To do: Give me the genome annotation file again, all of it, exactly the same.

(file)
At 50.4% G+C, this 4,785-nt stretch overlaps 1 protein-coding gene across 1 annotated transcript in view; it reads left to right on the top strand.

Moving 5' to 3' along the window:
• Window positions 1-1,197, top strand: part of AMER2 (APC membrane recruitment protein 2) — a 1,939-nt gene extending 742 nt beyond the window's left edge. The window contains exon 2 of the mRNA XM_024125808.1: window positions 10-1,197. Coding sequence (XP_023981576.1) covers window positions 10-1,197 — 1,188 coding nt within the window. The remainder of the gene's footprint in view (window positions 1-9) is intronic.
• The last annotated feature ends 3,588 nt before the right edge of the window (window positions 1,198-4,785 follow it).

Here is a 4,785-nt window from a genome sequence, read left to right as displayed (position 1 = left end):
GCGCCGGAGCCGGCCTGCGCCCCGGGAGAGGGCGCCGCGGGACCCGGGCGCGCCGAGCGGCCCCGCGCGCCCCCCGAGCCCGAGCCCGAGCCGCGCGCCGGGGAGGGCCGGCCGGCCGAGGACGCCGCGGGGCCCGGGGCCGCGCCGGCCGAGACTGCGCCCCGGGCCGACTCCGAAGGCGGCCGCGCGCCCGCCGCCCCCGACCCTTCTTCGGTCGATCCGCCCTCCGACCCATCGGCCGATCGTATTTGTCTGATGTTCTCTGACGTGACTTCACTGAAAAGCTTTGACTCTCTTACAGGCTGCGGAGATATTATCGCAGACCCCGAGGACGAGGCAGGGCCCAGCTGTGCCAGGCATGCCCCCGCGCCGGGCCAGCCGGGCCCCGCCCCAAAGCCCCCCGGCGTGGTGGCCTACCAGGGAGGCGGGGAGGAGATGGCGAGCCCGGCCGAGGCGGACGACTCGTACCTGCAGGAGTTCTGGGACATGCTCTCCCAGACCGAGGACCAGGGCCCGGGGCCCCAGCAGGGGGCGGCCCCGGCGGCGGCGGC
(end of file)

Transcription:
At 50.4% G+C, this 4,785-nt stretch overlaps 1 protein-coding gene across 1 annotated transcript in view; it reads left to right on the top strand.

Moving 5' to 3' along the window:
• Window positions 1-1,197, top strand: part of AMER2 (APC membrane recruitment protein 2) — a 1,939-nt gene extending 742 nt beyond the window's left edge. The window contains exon 2 of the mRNA XM_024125808.1: window positions 10-1,197. Coding sequence (XP_023981576.1) covers window positions 10-1,197 — 1,188 coding nt within the window. The remainder of the gene's footprint in view (window positions 1-9) is intronic.
• The last annotated feature ends 3,588 nt before the right edge of the window (window positions 1,198-4,785 follow it).

Here is a 4,785-nt window from a genome sequence, read left to right as displayed (position 1 = left end):
GCGCCGGAGCCGGCCTGCGCCCCGGGAGAGGGCGCCGCGGGACCCGGGCGCGCCGAGCGGCCCCGCGCGCCCCCCGAGCCCGAGCCCGAGCCGCGCGCCGGGGAGGGCCGGCCGGCCGAGGACGCCGCGGGGCCCGGGGCCGCGCCGGCCGAGACTGCGCCCCGGGCCGACTCCGAAGGCGGCCGCGCGCCCGCCGCCCCCGACCCTTCTTCGGTCGATCCGCCCTCCGACCCATCGGCCGATCGTATTTGTCTGATGTTCTCTGACGTGACTTCACTGAAAAGCTTTGACTCTCTTACAGGCTGCGGAGATATTATCGCAGACCCCGAGGACGAGGCAGGGCCCAGCTGTGCCAGGCATGCCCCCGCGCCGGGCCAGCCGGGCCCCGCCCCAAAGCCCCCCGGCGTGGTGGCCTACCAGGGAGGCGGGGAGGAGATGGCGAGCCCGGCCGAGGCGGACGACTCGTACCTGCAGGAGTTCTGGGACATGCTCTCCCAGACCGAGGACCAGGGCCCGGGGCCCCAGCAGGGGGCGGCCCCGGCGGCGGCGGC